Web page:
A long time ago Christians realized that taking the easy way out when it came to describing God was not good enough. I think that it shouldn’t be good enough for us today either. St. Augustine of Hippo once said – “If you can fully grasp it, it’s not God.”
“If you can fully grasp it, it’s not God.”
What little we do know of God we know through the testimony of those who wrote and edited the Bible, the handing down of Church teaching and tradition, our communal and personal experiences during worship, prayer, and daily life, and our reason. All these testify to a God that is complex beyond our understanding, but there are some concrete things that we can know about God.
We know that God is creative – God is responsible for the existence of the world and all that is in it.
We know that God is loving and merciful – God came down to us as Jesus, who lived and died as one of us in order to reconcile us to God.
And we know that God is relational – That is the truth that the doctrine of the Trinity tries to express. God is relational, both within God’s own self and also with what God has created.
God is relational. We learn this from the words of Jesus in today’s gospel: "When the Spirit of truth comes …. he will not speak on his own, but will speak whatever he hears…because he will take what is mine and declare it to you. All that the Father has is mine." In another place in John's Gospel, Jesus declares, "Do you not know that the Father is in me and I in the Father?" Still elsewhere Jesus prays that his disciples may be one "even as the Father and I are one."
This is the language of relationship and mutuality. Richard of St. Vincent, a 12th century scholar, contemplated this and “spoke of God in terms of shared love, a community in which that love is expansive and generous. It is love that cannot be self contained” and overflows.
The Eastern Church describes the Trinity as perichoresis, which literally means “dancing around.” Perichoresis refers to the mutual inter-penetration and indwelling within the threefold nature of the Trinity, God the Father, the Son and the Holy Spirit. “The love of God, the love that IS God is like a divine Dance, a dynamic and graceful and deeply intimate movement…. what we see in the Trinity is a dance of Persons who are mutually affirming, mutually caring. For the very essence of God is relationship, community, unconditional love.”(The Rev. Canon C. K. Robertson)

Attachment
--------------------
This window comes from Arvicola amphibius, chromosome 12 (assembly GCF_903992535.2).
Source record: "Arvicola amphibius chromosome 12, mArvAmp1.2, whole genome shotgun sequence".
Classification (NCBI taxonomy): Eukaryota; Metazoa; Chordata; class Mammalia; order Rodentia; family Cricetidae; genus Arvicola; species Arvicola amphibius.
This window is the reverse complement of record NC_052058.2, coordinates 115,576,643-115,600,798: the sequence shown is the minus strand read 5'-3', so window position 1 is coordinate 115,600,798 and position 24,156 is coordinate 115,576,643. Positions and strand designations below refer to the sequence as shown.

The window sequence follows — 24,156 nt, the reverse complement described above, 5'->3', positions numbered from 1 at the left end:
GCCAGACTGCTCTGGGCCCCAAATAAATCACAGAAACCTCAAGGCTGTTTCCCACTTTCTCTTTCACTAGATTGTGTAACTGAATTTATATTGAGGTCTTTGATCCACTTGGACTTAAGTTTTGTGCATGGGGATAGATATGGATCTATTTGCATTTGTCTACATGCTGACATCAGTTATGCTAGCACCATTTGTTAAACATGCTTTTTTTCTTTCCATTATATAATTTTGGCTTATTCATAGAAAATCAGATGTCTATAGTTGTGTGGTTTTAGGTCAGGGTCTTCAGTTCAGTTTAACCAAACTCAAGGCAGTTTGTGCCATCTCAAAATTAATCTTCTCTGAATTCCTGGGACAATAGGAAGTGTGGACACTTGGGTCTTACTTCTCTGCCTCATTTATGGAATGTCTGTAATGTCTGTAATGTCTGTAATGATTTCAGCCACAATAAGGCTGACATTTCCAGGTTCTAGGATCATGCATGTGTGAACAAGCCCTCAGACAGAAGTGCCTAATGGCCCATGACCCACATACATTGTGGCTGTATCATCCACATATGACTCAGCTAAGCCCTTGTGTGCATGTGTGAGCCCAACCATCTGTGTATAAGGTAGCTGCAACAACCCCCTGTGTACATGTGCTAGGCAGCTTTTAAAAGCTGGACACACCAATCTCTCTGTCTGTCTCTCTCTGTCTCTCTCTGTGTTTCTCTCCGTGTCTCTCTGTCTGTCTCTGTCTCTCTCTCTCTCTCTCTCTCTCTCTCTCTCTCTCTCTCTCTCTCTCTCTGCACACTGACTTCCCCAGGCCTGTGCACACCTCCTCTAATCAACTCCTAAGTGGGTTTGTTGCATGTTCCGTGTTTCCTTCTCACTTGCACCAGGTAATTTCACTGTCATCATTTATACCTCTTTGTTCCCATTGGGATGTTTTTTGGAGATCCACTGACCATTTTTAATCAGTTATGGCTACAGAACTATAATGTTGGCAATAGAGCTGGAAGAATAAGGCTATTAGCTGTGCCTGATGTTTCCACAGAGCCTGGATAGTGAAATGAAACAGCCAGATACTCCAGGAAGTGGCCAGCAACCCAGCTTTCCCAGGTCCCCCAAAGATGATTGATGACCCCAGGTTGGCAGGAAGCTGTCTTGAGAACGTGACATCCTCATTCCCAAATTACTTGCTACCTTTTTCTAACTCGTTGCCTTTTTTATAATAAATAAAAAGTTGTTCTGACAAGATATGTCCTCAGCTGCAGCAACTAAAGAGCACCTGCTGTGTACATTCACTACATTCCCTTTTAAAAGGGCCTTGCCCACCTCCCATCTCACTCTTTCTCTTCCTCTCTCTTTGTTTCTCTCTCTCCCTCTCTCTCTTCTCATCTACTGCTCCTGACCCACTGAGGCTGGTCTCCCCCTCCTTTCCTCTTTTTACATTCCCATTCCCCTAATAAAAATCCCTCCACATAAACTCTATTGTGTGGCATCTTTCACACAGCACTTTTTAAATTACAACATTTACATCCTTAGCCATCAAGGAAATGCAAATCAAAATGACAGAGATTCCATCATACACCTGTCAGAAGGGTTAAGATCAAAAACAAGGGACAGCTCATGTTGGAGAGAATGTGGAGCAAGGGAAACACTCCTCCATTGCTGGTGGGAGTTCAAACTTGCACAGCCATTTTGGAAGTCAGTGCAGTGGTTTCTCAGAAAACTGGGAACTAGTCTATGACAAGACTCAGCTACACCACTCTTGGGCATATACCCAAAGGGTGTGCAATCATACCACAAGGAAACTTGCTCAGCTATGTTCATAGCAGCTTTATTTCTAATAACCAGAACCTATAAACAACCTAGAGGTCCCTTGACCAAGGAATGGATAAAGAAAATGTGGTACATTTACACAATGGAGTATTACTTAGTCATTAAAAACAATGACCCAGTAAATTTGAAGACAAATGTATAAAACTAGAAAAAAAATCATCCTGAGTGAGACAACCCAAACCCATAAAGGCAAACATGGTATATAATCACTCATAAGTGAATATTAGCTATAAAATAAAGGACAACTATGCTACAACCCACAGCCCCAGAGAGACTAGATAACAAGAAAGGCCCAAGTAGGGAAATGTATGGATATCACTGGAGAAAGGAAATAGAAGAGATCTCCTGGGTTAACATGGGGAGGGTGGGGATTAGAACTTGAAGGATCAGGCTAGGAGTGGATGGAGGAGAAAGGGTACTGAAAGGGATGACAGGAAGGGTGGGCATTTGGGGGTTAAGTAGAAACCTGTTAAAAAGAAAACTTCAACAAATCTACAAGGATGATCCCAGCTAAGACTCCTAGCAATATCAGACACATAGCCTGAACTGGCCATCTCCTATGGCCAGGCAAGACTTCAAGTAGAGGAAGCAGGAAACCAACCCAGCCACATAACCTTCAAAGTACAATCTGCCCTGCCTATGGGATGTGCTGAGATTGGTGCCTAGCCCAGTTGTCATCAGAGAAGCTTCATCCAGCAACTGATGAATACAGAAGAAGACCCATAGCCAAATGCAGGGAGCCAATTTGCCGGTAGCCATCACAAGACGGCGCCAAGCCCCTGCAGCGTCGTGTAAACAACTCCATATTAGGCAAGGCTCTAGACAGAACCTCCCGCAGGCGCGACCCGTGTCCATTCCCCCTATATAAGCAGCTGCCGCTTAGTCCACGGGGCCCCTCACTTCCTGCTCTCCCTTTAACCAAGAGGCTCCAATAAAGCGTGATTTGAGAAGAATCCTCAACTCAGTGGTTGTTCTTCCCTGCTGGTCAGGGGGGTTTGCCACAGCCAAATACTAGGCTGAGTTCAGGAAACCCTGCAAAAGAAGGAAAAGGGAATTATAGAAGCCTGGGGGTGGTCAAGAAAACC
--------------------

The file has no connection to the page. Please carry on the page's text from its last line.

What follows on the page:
I’ve heard people say that God created the world and humanity because God was lonely. I don’t believe that at all. The Triune God is never alone in the same way that we are alone. God didn’t need us to be God’s dance partners. And yet, God did choose to create us, and redeem us, and invite us to join in the divine Dance. We are called by name to participate in this divine dance of love.
So many people feel alone, unloved, and separate from others. What would the world be like if everyone knew that God loved them and invites them to dance? The world would be a very different place indeed. The Kingdom of God is a place where everyone will know that they are valued and loved and welcomed into relationship.
This is the gospel we are meant to proclaim to the world, a gospel that speaks of God as relational and God’s love for us. “There is one God, who is relationship, who is Divine Dance, who is Love.” (The Rev. Canon C. K. Robertson) And all people are God's Beloved, invited to dance. Will you answer God’s invitation to dance?